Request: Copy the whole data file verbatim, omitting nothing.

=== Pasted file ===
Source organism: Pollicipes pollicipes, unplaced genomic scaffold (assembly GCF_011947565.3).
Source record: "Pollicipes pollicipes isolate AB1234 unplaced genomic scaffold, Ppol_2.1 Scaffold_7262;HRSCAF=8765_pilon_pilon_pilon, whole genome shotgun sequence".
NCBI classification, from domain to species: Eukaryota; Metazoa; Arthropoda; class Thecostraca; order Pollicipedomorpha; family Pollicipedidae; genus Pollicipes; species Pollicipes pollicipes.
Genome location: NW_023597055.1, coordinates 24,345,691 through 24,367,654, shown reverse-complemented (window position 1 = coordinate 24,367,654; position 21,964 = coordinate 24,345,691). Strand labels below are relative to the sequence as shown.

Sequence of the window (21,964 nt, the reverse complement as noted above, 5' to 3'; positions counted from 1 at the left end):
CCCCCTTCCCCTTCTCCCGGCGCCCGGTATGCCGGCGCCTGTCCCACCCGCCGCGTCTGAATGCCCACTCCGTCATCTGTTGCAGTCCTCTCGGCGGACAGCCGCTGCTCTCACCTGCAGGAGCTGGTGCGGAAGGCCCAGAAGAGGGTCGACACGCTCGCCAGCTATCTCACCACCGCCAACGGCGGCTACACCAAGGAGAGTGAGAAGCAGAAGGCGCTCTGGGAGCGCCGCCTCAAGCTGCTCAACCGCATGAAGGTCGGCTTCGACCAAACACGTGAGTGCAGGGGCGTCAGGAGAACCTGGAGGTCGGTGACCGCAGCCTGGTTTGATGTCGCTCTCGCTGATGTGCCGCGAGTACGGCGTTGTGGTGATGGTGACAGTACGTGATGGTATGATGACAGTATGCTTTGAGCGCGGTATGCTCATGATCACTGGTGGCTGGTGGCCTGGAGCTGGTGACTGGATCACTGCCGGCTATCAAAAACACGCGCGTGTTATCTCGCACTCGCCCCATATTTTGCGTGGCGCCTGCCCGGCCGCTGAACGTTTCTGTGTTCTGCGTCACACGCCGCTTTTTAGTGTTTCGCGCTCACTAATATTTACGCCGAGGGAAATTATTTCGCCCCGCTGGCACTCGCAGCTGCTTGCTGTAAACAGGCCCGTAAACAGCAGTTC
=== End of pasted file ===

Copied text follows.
Source organism: Pollicipes pollicipes, unplaced genomic scaffold (assembly GCF_011947565.3).
Source record: "Pollicipes pollicipes isolate AB1234 unplaced genomic scaffold, Ppol_2.1 Scaffold_7262;HRSCAF=8765_pilon_pilon_pilon, whole genome shotgun sequence".
NCBI classification, from domain to species: Eukaryota; Metazoa; Arthropoda; class Thecostraca; order Pollicipedomorpha; family Pollicipedidae; genus Pollicipes; species Pollicipes pollicipes.
Genome location: NW_023597055.1, coordinates 24,345,691 through 24,367,654, shown reverse-complemented (window position 1 = coordinate 24,367,654; position 21,964 = coordinate 24,345,691). Strand labels below are relative to the sequence as shown.

Sequence of the window (21,964 nt, the reverse complement as noted above, 5' to 3'; positions counted from 1 at the left end):
CCCCCTTCCCCTTCTCCCGGCGCCCGGTATGCCGGCGCCTGTCCCACCCGCCGCGTCTGAATGCCCACTCCGTCATCTGTTGCAGTCCTCTCGGCGGACAGCCGCTGCTCTCACCTGCAGGAGCTGGTGCGGAAGGCCCAGAAGAGGGTCGACACGCTCGCCAGCTATCTCACCACCGCCAACGGCGGCTACACCAAGGAGAGTGAGAAGCAGAAGGCGCTCTGGGAGCGCCGCCTCAAGCTGCTCAACCGCATGAAGGTCGGCTTCGACCAAACACGTGAGTGCAGGGGCGTCAGGAGAACCTGGAGGTCGGTGACCGCAGCCTGGTTTGATGTCGCTCTCGCTGATGTGCCGCGAGTACGGCGTTGTGGTGATGGTGACAGTACGTGATGGTATGATGACAGTATGCTTTGAGCGCGGTATGCTCATGATCACTGGTGGCTGGTGGCCTGGAGCTGGTGACTGGATCACTGCCGGCTATCAAAAACACGCGCGTGTTATCTCGCACTCGCCCCATATTTTGCGTGGCGCCTGCCCGGCCGCTGAACGTTTCTGTGTTCTGCGTCACACGCCGCTTTTTAGTGTTTCGCGCTCACTAATATTTACGCCGAGGGAAATTATTTCGCCCCGCTGGCACTCGCAGCTGCTTGCTGTAAACAGGCCCGTAAACAGCAGTTC